Download Stephen Leacock: A Reappraisal by David Staines PDF

By David Staines

This choice of essays explores the numerous dimensions of the writings of Stephen Leacock, the well-loved Canadian writer of Sunshine Sketches of a bit Town.

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7 Five of Leacock's six historical volumes are popular or general in nature, and did not make any impact on the study or writing of Canadian history by professional historians. S. 8 The index to Carl Berger's award-winning book The Writing of Canadian History (1976) contained references to Leacock as humorist, political economist, and general man of letters—yet none to him as historian. When J. M. "9 Thus Leacock appears to be regarded by authorities on Canadian historiography as not having been a particularly significant historical writer.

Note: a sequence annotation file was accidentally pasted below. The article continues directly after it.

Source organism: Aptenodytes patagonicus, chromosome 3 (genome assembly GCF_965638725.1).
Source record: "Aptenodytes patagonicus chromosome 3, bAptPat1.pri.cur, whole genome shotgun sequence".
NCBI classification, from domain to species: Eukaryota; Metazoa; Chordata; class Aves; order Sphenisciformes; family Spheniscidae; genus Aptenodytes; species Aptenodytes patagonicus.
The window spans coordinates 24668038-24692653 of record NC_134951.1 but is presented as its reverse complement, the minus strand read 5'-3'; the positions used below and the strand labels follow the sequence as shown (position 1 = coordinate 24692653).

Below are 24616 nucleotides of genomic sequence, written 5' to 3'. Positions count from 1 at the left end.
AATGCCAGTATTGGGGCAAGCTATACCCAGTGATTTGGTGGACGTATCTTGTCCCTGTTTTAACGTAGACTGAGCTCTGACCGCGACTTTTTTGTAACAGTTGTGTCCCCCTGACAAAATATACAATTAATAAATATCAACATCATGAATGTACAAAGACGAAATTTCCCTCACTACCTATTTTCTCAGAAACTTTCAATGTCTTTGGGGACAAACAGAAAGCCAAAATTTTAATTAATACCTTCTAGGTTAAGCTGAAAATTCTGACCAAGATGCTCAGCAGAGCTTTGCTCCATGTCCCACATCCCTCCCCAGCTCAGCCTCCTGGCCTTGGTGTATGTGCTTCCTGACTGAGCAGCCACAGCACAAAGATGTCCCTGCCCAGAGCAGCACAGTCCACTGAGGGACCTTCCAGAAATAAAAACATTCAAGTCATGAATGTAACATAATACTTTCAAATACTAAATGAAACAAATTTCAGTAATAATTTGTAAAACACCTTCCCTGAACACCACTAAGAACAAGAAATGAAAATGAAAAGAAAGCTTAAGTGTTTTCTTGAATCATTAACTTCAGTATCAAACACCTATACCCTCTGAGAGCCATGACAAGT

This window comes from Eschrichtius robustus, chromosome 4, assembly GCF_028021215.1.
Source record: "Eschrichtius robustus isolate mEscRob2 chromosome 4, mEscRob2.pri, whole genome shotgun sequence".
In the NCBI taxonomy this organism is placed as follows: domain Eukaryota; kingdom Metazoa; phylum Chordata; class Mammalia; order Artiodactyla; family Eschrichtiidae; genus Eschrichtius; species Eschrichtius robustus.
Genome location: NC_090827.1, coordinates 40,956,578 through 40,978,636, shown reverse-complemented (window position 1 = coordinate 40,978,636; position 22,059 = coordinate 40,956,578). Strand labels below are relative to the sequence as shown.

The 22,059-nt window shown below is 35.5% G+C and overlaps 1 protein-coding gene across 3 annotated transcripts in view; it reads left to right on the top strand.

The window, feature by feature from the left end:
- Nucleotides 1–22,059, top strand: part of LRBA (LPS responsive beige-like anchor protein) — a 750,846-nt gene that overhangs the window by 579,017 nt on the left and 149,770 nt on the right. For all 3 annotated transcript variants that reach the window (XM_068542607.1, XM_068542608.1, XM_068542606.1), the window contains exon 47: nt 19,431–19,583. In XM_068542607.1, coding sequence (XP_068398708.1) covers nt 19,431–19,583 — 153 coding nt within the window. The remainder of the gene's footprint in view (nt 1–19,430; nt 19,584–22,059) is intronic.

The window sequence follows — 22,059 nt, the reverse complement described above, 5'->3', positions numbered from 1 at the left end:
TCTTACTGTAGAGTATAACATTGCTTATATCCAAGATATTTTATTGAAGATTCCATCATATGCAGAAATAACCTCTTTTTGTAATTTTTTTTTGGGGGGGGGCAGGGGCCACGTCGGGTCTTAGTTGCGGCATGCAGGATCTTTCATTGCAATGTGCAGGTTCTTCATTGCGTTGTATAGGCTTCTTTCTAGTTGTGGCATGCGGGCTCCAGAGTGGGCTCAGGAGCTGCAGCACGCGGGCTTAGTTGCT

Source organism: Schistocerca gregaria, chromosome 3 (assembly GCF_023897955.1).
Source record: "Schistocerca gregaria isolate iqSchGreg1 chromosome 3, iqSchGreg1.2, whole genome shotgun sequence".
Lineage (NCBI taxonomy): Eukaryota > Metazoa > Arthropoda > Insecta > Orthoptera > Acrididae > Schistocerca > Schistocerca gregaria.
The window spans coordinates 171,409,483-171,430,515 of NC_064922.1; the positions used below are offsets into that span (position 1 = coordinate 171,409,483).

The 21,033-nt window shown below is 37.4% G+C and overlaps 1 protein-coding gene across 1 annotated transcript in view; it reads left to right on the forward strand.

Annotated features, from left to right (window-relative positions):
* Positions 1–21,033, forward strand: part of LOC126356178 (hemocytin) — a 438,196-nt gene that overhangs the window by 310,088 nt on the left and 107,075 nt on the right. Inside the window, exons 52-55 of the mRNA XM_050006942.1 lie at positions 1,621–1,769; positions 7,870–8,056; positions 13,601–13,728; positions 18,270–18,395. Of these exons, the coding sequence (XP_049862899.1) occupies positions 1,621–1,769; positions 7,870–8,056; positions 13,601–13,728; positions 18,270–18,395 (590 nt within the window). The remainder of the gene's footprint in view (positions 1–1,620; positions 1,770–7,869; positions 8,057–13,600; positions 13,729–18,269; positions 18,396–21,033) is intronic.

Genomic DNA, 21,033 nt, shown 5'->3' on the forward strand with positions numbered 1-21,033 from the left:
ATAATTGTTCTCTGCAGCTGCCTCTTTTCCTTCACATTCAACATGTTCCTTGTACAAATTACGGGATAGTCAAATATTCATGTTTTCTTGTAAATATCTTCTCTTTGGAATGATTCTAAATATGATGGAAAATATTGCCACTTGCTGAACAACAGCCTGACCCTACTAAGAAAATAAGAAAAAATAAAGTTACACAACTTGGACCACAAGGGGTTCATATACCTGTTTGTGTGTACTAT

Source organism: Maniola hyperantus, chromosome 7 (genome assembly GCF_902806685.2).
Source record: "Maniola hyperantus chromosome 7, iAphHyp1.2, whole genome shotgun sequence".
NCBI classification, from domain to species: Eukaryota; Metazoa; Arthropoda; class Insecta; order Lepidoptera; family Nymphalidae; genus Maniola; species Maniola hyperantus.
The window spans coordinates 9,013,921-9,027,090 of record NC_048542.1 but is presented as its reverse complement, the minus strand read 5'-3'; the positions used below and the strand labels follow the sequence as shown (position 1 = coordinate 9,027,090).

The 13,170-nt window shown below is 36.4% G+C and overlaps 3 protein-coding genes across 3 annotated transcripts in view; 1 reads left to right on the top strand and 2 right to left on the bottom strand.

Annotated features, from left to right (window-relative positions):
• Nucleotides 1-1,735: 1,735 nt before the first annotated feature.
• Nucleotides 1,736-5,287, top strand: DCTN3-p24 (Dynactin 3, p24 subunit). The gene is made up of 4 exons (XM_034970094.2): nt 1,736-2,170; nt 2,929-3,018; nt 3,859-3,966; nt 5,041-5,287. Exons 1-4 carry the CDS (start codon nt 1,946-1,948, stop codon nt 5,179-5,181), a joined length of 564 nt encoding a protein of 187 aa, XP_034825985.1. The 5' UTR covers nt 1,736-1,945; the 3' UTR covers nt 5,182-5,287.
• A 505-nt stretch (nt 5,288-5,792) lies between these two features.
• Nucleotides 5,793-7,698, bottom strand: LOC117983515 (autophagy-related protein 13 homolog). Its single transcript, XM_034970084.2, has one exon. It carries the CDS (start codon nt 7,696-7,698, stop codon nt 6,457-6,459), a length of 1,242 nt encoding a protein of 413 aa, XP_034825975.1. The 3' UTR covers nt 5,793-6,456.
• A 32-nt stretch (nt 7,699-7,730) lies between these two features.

Attaboy, William! That's the stuff! Harold's boys block the rush. Two Norman knights ruled off for interference. William hurls his mace. Forward pass. Ten-year penalty. 3 Leacock's attack is clearly more direct here. He copies the arch enthusiasm of the sportscaster, pointing out that the radio newsman frequently tries to get the same "rah, rah" effect into his broadcast. Shortly after, Leacock became personally interested in radio. 4 Three months later W. N. DeFoe proposed that Leacock himself do a broadcast.

After a meeting or two, the magazine became and remained Andrew Macphail. 52 Macphail gave The University Magazine a sense of direction by contributing forty-three pieces of political comment and social criticism; in his mind it was an instrument for advancing "correct opinions,"53 which predicated the importance of moral rather than materialist values, and centred on a Canada that was rural, traditional, imperial in sentiment, and, aside from Quebec, overwhelmingly British in ethnic composition.

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